Flash Floods Rush Through Kentucky, Taking Lives and Homes

Aug 1, 2022

This story was last updated July 31 at 8:15 PM EST.

Dozens of people in Kentucky remain unaccounted for. At least 28 are confirmed dead after a series of flash floods swept through the state late last week and over the weekend. To worsen matters, more rainstorms are expected today. Even more flooding is predicted in parts of the state.

Kentucky Governor Andy Beshear told NBC that it likely would take weeks to find all the victims. More than 37 people were unaccounted for on Sunday, according to officials.

The continuing rain has made the search harder, Beshear said. Streets, yards, and rural roads were filled with rushing waters. Others were left caked in heavy mud. Water and mud rushed off hillsides with such force that they bent street signs, the Associated Press (AP) reported.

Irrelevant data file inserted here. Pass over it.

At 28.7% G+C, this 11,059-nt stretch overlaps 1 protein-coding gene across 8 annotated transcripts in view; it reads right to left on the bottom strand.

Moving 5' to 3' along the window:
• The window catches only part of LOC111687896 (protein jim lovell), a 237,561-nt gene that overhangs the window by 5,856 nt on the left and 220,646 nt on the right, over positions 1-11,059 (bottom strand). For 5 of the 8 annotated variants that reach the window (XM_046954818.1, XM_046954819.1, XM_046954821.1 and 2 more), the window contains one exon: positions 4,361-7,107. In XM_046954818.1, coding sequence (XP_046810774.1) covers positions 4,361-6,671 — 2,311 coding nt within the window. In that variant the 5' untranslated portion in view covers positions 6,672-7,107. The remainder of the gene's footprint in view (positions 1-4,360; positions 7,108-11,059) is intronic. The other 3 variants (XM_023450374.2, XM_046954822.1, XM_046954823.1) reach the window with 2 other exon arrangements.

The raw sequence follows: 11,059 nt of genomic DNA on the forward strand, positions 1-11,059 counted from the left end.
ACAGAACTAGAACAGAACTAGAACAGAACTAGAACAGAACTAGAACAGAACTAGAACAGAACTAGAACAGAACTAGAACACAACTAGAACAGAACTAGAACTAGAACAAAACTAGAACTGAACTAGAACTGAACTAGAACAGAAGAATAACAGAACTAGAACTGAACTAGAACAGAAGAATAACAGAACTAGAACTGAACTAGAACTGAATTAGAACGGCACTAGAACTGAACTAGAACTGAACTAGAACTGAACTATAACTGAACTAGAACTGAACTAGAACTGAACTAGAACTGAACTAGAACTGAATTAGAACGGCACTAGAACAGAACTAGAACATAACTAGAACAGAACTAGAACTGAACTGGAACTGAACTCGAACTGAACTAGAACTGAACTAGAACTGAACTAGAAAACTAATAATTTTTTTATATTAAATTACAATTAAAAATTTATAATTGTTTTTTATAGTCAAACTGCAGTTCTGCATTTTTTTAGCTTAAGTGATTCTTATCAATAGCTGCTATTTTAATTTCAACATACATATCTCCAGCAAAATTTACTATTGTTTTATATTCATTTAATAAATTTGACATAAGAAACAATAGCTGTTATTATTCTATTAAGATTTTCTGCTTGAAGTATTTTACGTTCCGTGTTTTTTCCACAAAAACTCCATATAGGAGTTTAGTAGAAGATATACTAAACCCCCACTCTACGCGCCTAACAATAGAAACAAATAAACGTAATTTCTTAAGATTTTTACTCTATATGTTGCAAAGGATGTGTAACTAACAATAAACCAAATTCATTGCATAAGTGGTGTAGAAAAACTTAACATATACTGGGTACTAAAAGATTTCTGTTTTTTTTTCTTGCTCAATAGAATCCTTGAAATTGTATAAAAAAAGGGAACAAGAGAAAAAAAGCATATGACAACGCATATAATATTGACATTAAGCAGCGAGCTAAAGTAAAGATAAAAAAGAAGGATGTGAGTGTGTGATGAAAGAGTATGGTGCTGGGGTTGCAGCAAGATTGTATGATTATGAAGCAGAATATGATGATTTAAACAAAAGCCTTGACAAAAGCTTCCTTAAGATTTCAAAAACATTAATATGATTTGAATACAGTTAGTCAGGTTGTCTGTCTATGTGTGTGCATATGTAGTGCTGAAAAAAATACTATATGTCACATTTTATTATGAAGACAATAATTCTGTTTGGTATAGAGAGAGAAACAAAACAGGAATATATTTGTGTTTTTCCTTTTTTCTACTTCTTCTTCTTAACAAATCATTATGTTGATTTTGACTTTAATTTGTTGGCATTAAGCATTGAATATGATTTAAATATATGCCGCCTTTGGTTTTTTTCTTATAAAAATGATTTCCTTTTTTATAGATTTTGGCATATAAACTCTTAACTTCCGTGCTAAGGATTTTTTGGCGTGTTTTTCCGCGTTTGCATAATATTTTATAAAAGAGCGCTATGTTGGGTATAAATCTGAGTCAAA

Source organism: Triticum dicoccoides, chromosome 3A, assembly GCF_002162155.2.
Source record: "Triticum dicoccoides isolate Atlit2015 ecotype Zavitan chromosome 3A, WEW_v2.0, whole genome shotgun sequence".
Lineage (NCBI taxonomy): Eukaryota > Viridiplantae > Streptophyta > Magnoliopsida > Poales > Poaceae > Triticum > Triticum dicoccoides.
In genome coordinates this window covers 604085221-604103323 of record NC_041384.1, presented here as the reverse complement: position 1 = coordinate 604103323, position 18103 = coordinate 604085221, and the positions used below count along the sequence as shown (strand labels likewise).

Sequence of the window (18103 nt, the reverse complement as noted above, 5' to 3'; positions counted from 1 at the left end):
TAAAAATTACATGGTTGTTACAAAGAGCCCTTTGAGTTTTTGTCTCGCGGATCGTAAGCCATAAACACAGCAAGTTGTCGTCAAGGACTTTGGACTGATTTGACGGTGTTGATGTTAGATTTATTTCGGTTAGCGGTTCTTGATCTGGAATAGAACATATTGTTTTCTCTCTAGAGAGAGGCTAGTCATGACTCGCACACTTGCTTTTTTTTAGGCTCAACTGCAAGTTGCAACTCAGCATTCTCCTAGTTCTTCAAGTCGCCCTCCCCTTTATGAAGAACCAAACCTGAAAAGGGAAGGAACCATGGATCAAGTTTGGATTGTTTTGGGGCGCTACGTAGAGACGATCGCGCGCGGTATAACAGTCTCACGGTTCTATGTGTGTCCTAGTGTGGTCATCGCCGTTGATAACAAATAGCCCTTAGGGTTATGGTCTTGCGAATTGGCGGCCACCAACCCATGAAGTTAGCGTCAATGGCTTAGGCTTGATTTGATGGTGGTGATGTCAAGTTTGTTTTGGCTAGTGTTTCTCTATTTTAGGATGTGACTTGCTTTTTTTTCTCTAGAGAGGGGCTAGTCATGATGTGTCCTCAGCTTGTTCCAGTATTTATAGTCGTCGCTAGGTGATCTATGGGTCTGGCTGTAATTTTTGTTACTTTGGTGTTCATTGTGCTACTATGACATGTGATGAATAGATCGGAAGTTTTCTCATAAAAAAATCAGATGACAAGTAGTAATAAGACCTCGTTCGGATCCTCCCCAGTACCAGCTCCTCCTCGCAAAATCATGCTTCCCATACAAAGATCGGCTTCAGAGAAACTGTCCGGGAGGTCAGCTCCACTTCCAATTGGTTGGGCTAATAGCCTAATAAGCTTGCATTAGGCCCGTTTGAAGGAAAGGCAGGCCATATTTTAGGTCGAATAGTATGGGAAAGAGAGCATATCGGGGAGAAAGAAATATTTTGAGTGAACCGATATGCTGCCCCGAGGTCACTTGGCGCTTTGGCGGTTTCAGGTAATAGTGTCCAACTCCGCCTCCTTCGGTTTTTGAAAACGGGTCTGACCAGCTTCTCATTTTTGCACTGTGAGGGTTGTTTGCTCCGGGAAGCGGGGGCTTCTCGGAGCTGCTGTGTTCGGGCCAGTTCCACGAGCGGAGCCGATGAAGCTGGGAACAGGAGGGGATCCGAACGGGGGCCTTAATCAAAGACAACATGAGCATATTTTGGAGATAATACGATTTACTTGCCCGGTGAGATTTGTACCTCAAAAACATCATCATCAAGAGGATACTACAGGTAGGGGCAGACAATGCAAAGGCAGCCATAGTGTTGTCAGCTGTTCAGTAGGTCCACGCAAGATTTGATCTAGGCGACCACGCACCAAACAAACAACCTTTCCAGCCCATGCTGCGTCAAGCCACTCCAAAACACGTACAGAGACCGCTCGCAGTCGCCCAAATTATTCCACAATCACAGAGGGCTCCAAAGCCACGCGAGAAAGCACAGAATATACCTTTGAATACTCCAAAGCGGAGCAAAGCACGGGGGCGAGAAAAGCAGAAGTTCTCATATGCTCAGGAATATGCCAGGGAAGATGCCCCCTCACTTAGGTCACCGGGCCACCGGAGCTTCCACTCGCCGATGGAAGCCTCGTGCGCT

Many people lost most of their belongings. Their homes are devastated by mud. “I have the clothes on my back,” a retired teacher told the AP. She and her husband, also a retired educator, escaped their home just before flood waters overtook it.

Other tales of survival emerged Sunday. A 17-year-old girl put her dog in a plastic container and swam them 70 yards to safety. “My daughter is safe and whole,” her father wrote on Facebook. “We lost everything today … everything except what matters most.”

Parts of West Virginia and Virginia were also flooded. President Biden declared more than a dozen Kentucky counties a federal disaster area. That will allow them to seek federal relief aid.

Photo from Reuters.

Question
Based on how it is used in the context of the story, which word from the text means destroyed or ruined? (Common Core RI.5.4; RI.6.4)
a. unaccounted
b. devastated
c. federal
d. relief
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